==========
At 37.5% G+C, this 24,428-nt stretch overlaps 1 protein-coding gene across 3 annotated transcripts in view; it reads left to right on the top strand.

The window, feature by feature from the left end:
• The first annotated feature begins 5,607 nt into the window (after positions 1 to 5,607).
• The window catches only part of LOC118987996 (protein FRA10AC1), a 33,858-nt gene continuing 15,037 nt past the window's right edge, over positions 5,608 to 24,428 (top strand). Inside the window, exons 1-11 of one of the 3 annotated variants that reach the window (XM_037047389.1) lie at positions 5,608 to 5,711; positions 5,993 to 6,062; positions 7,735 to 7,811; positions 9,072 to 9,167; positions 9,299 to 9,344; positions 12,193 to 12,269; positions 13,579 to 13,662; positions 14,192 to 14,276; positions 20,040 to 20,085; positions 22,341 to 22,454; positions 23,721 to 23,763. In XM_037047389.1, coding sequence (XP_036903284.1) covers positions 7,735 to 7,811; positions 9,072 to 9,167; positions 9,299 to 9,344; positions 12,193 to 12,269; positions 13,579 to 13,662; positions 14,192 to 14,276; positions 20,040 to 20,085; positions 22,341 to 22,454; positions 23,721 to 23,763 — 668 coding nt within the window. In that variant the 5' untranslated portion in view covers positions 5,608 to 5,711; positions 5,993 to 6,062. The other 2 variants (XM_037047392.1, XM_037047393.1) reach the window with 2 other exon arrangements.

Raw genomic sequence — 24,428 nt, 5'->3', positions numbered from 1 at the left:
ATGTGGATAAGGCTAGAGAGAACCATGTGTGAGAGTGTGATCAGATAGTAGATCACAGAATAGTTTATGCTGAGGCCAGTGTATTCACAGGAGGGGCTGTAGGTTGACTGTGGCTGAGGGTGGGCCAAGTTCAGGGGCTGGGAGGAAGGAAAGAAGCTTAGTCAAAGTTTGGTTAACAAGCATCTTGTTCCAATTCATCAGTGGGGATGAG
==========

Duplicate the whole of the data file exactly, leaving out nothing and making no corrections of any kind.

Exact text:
At 37.5% G+C, this 24,428-nt stretch overlaps 1 protein-coding gene across 3 annotated transcripts in view; it reads left to right on the top strand.

The window, feature by feature from the left end:
• The first annotated feature begins 5,607 nt into the window (after positions 1 to 5,607).
• The window catches only part of LOC118987996 (protein FRA10AC1), a 33,858-nt gene continuing 15,037 nt past the window's right edge, over positions 5,608 to 24,428 (top strand). Inside the window, exons 1-11 of one of the 3 annotated variants that reach the window (XM_037047389.1) lie at positions 5,608 to 5,711; positions 5,993 to 6,062; positions 7,735 to 7,811; positions 9,072 to 9,167; positions 9,299 to 9,344; positions 12,193 to 12,269; positions 13,579 to 13,662; positions 14,192 to 14,276; positions 20,040 to 20,085; positions 22,341 to 22,454; positions 23,721 to 23,763. In XM_037047389.1, coding sequence (XP_036903284.1) covers positions 7,735 to 7,811; positions 9,072 to 9,167; positions 9,299 to 9,344; positions 12,193 to 12,269; positions 13,579 to 13,662; positions 14,192 to 14,276; positions 20,040 to 20,085; positions 22,341 to 22,454; positions 23,721 to 23,763 — 668 coding nt within the window. In that variant the 5' untranslated portion in view covers positions 5,608 to 5,711; positions 5,993 to 6,062. The other 2 variants (XM_037047392.1, XM_037047393.1) reach the window with 2 other exon arrangements.

Raw genomic sequence — 24,428 nt, 5'->3', positions numbered from 1 at the left:
ATGTGGATAAGGCTAGAGAGAACCATGTGTGAGAGTGTGATCAGATAGTAGATCACAGAATAGTTTATGCTGAGGCCAGTGTATTCACAGGAGGGGCTGTAGGTTGACTGTGGCTGAGGGTGGGCCAAGTTCAGGGGCTGGGAGGAAGGAAAGAAGCTTAGTCAAAGTTTGGTTAACAAGCATCTTGTTCCAATTCATCAGTGGGGATGAG